The Dallas Cowboys’ owner raised the topic of lifting the NFL’s ban on marijuana use at a recent owner’s meeting in Arizona.
Support for lifting the National Football League’s ban on marijuana continues to grow, as the owner of the league’s most valuable team has come out in favor. At a recent owner’s meeting in Arizona, Dallas Cowboys’ owner Jerry Jones said that the league should “drop its prohibition on marijuana use,” according to Pro Football Talks Mike Florio.
Former and current league players have been increasingly resistant to the league’s ban, arguing that marijuana is a safe alternative to the opiate prescriptions players are regularly taking to manage pain. Players average “six to seven pain pills or injections a week… over the course of a typical NFL season,” according to documents obtained earlier this year by The Washington Post. A survey of 226 NFL players conducted by ESPN last November found that 61 percent believe permitting the use of marijuana would allow players to effectively manage pain without taking as many painkiller medications.
Opioid painkillers, like the ones prescribed in bulk to NFL players, carry a serious risk of abuse, dependency and fatal overdose. They killed more than 33,000 people in the United States in 2015. A study conducted earlier this year by researchers at Washington University in St. Louis School of Medicine found that retired NFL players, due to overuse of opioids while in their active careers, misuse opioid pain medications at a rate more than four times that of the general population.
Studies have shown marijuana to effectively reduce pain and according to the DEA, no death from a marijuana overdose has ever been reported. Retired players Jake Plummer and Eugene Monroe are working with academic researchers at John Hopkins and the University of Pennsylvania to examine cannabis’ efficacy for pain management.
There’s also evidence that a cannabinoid found in marijuana – cannabidiol (CBD) — provides neuroprotective effects to the brain, helping recovery following concussions and reducing damage caused by repeated blows to the head. Ninety-six percent of NFL players have been found to have chronic traumatic encephalopathy (CTE), a brain degenerative disease caused by concussions, and research indicates that cannabinoids reduce the risk of permanent brain cell damage. A study involving 30 former NFL players to examine cannabis’ effects on pain and concussion symptoms is currently underway. KannalifeTM Sciences, a Medical Marijuana, Inc. portfolio company, holds a license to develop cannabinoid-based pharmaceutical treatments for CTE and is currently conducting its own independent research into cannabis’ potential therapeutic application for concussion-related brain damage.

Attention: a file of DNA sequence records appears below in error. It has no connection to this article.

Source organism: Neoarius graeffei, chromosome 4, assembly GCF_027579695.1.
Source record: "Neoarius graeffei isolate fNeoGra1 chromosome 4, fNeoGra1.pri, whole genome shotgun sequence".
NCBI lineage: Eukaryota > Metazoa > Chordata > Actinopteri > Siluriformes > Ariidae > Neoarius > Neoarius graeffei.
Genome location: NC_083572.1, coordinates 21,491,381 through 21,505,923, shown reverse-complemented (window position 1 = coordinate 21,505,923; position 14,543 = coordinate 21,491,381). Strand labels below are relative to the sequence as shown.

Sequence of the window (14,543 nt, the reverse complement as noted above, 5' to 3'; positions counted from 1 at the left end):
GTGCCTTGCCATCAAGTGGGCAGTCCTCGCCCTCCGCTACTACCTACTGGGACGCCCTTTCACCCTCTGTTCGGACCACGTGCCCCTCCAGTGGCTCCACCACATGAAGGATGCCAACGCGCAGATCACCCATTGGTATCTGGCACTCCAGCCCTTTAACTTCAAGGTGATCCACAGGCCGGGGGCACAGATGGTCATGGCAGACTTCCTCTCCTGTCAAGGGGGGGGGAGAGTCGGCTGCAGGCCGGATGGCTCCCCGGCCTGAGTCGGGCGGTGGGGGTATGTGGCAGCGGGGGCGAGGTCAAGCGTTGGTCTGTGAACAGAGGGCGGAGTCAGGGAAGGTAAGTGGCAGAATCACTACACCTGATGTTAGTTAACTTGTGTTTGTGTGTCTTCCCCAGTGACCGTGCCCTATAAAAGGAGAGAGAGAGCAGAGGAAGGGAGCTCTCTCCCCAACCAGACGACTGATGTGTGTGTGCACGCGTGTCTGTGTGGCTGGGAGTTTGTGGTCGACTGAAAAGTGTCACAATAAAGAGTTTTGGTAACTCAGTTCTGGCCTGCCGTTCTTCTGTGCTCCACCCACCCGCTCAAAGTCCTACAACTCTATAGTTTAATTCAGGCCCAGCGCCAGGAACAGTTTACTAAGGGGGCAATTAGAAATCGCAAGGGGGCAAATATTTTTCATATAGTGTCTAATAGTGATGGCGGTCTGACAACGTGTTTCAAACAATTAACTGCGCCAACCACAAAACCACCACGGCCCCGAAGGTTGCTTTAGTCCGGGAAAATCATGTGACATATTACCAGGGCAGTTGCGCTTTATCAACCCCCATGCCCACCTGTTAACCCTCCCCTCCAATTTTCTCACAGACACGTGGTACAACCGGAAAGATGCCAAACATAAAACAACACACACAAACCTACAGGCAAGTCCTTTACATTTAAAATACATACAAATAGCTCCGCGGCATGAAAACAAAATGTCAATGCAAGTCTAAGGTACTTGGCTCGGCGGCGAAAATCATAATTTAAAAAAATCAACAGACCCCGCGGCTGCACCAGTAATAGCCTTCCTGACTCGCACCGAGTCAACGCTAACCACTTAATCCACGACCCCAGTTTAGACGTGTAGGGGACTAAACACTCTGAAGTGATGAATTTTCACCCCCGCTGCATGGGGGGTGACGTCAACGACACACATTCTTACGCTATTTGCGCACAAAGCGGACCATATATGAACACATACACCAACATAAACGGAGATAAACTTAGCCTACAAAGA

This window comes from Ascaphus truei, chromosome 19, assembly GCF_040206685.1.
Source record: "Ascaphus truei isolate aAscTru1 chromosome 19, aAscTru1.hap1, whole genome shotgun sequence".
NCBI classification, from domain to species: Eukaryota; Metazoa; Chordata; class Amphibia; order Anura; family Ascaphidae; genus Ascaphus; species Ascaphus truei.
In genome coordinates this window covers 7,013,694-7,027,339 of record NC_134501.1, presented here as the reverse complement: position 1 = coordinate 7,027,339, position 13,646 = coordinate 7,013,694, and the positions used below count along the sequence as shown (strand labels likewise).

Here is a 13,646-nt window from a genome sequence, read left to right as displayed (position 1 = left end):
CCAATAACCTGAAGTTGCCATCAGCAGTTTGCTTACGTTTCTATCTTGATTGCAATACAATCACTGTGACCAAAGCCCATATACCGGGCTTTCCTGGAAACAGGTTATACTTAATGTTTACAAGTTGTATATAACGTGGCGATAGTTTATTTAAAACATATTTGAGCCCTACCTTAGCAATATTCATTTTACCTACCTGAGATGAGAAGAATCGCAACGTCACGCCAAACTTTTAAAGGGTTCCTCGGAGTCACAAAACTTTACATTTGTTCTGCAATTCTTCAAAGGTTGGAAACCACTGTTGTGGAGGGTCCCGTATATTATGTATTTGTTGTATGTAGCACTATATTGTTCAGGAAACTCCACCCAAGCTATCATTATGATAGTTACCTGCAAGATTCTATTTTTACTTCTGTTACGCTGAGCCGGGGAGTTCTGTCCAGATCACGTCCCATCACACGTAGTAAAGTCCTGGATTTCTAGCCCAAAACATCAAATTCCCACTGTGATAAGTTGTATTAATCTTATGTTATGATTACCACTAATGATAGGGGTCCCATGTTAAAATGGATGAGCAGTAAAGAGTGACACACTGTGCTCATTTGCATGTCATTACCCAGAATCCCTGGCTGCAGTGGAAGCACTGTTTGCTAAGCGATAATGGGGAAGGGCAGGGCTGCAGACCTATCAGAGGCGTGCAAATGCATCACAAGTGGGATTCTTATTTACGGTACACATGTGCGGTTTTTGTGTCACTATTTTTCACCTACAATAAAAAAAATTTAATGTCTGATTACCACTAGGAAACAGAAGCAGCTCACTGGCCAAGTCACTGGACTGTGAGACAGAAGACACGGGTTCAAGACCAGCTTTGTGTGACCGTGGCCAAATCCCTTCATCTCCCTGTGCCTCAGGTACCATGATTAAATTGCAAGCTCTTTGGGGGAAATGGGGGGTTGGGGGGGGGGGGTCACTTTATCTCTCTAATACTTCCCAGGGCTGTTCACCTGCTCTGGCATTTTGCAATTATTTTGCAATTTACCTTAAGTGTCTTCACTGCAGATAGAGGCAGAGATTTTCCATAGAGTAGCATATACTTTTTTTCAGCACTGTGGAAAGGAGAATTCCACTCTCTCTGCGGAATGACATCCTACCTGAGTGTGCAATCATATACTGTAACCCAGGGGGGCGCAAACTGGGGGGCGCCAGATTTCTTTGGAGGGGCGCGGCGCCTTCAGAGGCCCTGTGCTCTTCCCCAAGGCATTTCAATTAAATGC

The NFL’s position on marijuana falls under the collective bargaining agreement between the NFL Player’s Association (NFLPA) and the team owners. Making the change would require that the players make one or more concessions in exchange. The current agreement, which expires in 2020, requires players that test positive for marijuana to enter a substance abuse program, while subsequent violations call for fines, suspensions and league banishment.
Representatives from the NFLPL are hoping to amend the collective bargaining agreement to loosen the rules regarding cannabis use. Former professional running back Ricky Williams has said that as many as 70 percent of NFL players use marijuana regardless of the ban. The NFL has said it would consider revisiting its marijuana stance, but it requires the advisement of “science and medical experts” before doing so.